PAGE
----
As is described in the aforementioned patent application U.S. Ser. No. 08/628,781, birefringent polymeric sheet materials, such as the practical and relatively low-cost materials prepared by uniaxial extrusion and stretching methodologies, can be used as the convex lens surface-providing sheet component of a light-polarizing composite laminate for producing optical lens blanks, provided there is observance of proper alignment relationships between the absorption axis of the light polarizer and at least the outer (convex surface-forming) sheet of light-transmissive material.

Good results can be obtained using sheets 12 and 14 of poly(methyl methacrylate). In general, poly (methyl methacrylate) resins exhibit good durability, transparency and processability. The beneficial attributes and limitations of poly(methyl methacrylate) and others of the aforementioned materials, insofar as their adaptability to the production of optical elements is concerned, are known and described, for example, in U.S. Pat. Nos. 4,986,648 (issued Jan. 22, 1991 to A. Kobayashi) and 5,043,405 (issued Aug. 27, 1991 to T. Koseki). Homopolymers of methyl methacrylate and other methacrylate monomers, such as norbornyl methacrylate, can be used, as can methacrylic copolymers which include repeating units from methyl methacrylate and from other copolymerizable monomers. Examples of such homopolymers and copolymers can be found in the aforementioned U.S. Pat. Nos. 4,986,648 and 5,043,405.

Among useful sheet materials that can be used for either or both of sheets 12 and 14 are those which are manufactured by processes wherein uniaxial extrusion, stretching and molecular orienting effects are avoided or of little or no consequence insofar as the desired optical isotropy of the sheets is concerned. Sheet materials prepared by puddle casting or injection molding techniques are exemplary of such isotropic sheets useful in the method of the present invention. Cast acrylic, e.g., polymethylmethacrylate, is preferred.

Sheets 12 and 14 can each comprise one or more layers. Good results can be obtained using a single sheet for each of respective layers 12 and 14. As shown in FIG. 1, and in the unitary composite blank 26 of FIG. 6, one of the sheets (14 in FIG. 1; and 28 in FIG. 6) has a thickness substantially greater than the other of the pair of light-transmissive sheets. In general, it will be beneficial to employ: a first light-transmissive sheet of thermoplastic material of a first thickness for formation of the convex surface 27s of lens blank 50; and a second light-transmissive sheet of thermoplastic material (of a second thickness, 3 to 100 times, e.g., 4 to 20 times, the thickness of the first sheet) for formation of concave surface 28s of the resulting optical lens blank 50. The thick side of a formed lens blank can then be ground to prescription requirements.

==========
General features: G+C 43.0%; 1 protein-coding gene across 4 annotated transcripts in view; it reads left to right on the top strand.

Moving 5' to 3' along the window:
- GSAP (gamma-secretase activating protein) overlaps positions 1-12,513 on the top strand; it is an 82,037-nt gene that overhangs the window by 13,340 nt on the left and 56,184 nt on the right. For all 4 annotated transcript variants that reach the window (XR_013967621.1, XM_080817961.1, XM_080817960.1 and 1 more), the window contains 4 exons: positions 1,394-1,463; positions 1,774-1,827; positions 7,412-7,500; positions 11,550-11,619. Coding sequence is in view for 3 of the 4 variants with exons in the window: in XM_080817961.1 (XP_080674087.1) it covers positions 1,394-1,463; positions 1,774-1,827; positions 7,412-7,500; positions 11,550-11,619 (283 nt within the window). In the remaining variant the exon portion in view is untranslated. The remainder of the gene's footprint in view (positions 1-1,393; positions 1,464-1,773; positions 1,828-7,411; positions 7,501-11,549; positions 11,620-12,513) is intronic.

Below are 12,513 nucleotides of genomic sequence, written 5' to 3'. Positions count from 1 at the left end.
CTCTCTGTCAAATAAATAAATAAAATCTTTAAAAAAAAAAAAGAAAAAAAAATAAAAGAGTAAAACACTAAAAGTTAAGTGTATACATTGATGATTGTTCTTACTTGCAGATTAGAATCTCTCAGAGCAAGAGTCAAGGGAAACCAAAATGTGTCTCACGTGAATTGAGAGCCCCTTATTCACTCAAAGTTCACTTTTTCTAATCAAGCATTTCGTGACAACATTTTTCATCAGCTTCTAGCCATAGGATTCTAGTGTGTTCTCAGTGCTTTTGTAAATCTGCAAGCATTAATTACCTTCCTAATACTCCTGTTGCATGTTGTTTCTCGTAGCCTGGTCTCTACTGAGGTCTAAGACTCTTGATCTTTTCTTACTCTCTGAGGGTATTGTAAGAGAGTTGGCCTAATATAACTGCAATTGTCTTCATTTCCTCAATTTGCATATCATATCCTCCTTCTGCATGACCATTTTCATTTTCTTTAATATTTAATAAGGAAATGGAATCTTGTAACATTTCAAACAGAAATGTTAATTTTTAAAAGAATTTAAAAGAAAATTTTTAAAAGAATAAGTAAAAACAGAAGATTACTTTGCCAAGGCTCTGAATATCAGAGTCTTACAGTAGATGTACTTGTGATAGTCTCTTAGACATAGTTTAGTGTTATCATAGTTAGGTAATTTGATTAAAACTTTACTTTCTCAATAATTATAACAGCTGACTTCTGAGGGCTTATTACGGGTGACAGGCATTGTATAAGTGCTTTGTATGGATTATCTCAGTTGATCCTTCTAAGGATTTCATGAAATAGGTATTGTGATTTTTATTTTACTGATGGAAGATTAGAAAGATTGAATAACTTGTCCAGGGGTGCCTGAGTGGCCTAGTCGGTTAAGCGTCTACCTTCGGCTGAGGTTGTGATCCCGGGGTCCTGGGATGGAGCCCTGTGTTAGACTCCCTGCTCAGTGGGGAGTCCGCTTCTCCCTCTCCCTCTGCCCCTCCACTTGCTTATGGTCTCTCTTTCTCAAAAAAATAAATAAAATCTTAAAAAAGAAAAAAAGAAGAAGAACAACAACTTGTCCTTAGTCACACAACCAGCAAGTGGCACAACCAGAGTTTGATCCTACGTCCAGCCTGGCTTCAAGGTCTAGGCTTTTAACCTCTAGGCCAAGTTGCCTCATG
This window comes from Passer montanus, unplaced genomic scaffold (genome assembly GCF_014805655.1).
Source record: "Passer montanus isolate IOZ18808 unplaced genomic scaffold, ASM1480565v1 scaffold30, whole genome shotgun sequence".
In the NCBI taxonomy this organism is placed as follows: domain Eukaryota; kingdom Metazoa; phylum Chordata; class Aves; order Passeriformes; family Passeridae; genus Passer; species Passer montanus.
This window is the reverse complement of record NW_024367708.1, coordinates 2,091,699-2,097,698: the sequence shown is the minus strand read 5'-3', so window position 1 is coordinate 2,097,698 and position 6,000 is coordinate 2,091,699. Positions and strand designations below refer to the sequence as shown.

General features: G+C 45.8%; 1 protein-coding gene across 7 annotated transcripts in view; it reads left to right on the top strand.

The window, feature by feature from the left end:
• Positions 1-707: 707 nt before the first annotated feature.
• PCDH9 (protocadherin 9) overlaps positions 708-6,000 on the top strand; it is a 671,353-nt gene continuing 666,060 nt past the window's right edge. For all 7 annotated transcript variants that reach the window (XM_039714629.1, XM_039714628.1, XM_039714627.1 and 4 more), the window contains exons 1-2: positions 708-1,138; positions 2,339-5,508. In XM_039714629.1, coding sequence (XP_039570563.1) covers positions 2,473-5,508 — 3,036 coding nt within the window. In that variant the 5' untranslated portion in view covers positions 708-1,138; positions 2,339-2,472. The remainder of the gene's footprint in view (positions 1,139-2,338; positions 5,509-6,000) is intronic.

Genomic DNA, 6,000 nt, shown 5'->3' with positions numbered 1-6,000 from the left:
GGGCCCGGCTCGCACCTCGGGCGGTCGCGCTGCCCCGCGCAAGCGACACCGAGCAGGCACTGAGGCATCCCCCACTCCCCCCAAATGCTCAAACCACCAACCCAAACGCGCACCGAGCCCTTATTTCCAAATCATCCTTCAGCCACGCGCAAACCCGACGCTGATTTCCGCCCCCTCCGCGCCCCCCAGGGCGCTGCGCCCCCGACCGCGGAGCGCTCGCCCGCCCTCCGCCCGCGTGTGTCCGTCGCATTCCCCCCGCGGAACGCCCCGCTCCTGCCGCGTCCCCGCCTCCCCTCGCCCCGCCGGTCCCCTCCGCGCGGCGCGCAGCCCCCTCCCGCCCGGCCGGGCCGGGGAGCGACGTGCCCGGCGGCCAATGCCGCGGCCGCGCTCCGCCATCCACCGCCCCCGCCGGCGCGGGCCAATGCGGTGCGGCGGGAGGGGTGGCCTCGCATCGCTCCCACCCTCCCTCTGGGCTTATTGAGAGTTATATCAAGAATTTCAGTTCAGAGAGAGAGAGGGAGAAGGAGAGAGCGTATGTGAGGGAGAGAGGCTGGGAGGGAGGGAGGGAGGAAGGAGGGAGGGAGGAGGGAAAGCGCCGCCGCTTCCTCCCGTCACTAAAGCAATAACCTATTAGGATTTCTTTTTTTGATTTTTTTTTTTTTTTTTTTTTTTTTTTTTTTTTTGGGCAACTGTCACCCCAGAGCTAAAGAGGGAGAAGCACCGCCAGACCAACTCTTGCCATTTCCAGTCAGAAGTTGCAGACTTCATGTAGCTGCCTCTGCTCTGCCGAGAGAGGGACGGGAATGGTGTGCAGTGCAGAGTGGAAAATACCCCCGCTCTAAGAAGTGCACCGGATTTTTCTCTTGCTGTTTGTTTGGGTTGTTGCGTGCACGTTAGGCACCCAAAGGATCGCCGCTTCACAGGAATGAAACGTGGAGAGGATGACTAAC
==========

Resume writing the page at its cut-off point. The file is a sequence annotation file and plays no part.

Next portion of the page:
Sheet 12 should be a relatively thin sheet having a thickness sufficient to permit the desired incorporation of dyes or other absorbers or additives but not so thick as to increase weight or mass or cause haze. Sheet 12 can, for example, have a thickness of from 5 to 75 mils (0.127 to 1.91 mm.) Good results are obtained, for example, using a first relatively thin sheet of about 30 mils thickness (0.76 mm.) and a second thicker sheet having a thickness of about 280 mils (7.10 mm.), i.e., more than nine times the thickness of the first sheet. According to a preferred embodiment, each of such sheets will comprise cast poly(methyl methacrylate).

Various additives can be included in the light polarizer 16, or in either or both of light-transmissive sheets 12 and 14. Stabilizers, such as ultraviolet-light absorbers, antioxidants and colorant dyes can be used. Dyes such as gray, yellow, blue or other dyes can be employed to obtain an optical lens of desired density or color, particularly for ophthalmic applications.

Colorant or tint dyes can be incorporated into either of the thermoplastic materials used for production of sheets 12 and 14. Dyes which impart their desired coloration to composite light-polarizing laminate 10 and to the optical lens blanks produced therefrom will preferably be confined to sheet 12. In this manner, optical grinding of the thicker layer (14), and the non-uniform thickness resulting therefrom, will not introduce correspondingly non-uniform coloration and absorbance.

An important functional attribute of each of layers 12 and 14 is the provision of durability to the finished lens blank and to the lens prepared therefrom. Preferably, layers 12 and 14 will comprise polymeric material capable of providing intrinsically a measure of durability and scratch resistance. In some instances, it will be beneficial to employ sheet materials 12 and/or 14 which carry or can be provided with a suitable polymeric protective coating. The protective coating will be one which can withstand the conditions of the thermoforming step used in shaping the lens blank, without cracking, delamination or other undesirable failure or blemishing effect. A suitable hard and protective coating can be applied, using known polyurethane, polyacrylate or urea-type resins and will be especially beneficial in the case of sheet 12 for the provision in a finished lens of a protective surface 27s, shown in FIG. 9.